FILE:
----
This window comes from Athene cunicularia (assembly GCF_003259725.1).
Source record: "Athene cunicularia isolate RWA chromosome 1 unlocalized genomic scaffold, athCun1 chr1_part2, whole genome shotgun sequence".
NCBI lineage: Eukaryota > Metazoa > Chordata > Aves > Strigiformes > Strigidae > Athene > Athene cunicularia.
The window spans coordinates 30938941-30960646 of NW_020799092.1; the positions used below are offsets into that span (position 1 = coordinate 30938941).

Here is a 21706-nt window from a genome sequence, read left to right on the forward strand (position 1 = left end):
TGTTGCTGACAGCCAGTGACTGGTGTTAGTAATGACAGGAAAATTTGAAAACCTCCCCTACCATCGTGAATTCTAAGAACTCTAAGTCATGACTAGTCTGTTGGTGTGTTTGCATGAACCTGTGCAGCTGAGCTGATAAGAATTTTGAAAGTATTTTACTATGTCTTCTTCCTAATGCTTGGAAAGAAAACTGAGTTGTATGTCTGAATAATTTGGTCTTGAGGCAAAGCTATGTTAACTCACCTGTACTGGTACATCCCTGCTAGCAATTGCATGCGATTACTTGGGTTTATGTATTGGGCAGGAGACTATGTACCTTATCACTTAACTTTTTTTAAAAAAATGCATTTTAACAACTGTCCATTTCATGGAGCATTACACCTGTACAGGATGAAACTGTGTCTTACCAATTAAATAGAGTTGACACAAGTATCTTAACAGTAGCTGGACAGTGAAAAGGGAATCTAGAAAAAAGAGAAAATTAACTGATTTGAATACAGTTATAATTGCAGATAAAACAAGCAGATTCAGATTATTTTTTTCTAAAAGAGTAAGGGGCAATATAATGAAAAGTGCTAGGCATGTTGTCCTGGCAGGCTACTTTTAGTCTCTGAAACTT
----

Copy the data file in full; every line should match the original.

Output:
This window comes from Athene cunicularia (assembly GCF_003259725.1).
Source record: "Athene cunicularia isolate RWA chromosome 1 unlocalized genomic scaffold, athCun1 chr1_part2, whole genome shotgun sequence".
NCBI lineage: Eukaryota > Metazoa > Chordata > Aves > Strigiformes > Strigidae > Athene > Athene cunicularia.
The window spans coordinates 30938941-30960646 of NW_020799092.1; the positions used below are offsets into that span (position 1 = coordinate 30938941).

Here is a 21706-nt window from a genome sequence, read left to right on the forward strand (position 1 = left end):
TGTTGCTGACAGCCAGTGACTGGTGTTAGTAATGACAGGAAAATTTGAAAACCTCCCCTACCATCGTGAATTCTAAGAACTCTAAGTCATGACTAGTCTGTTGGTGTGTTTGCATGAACCTGTGCAGCTGAGCTGATAAGAATTTTGAAAGTATTTTACTATGTCTTCTTCCTAATGCTTGGAAAGAAAACTGAGTTGTATGTCTGAATAATTTGGTCTTGAGGCAAAGCTATGTTAACTCACCTGTACTGGTACATCCCTGCTAGCAATTGCATGCGATTACTTGGGTTTATGTATTGGGCAGGAGACTATGTACCTTATCACTTAACTTTTTTTAAAAAAATGCATTTTAACAACTGTCCATTTCATGGAGCATTACACCTGTACAGGATGAAACTGTGTCTTACCAATTAAATAGAGTTGACACAAGTATCTTAACAGTAGCTGGACAGTGAAAAGGGAATCTAGAAAAAAGAGAAAATTAACTGATTTGAATACAGTTATAATTGCAGATAAAACAAGCAGATTCAGATTATTTTTTTCTAAAAGAGTAAGGGGCAATATAATGAAAAGTGCTAGGCATGTTGTCCTGGCAGGCTACTTTTAGTCTCTGAAACTT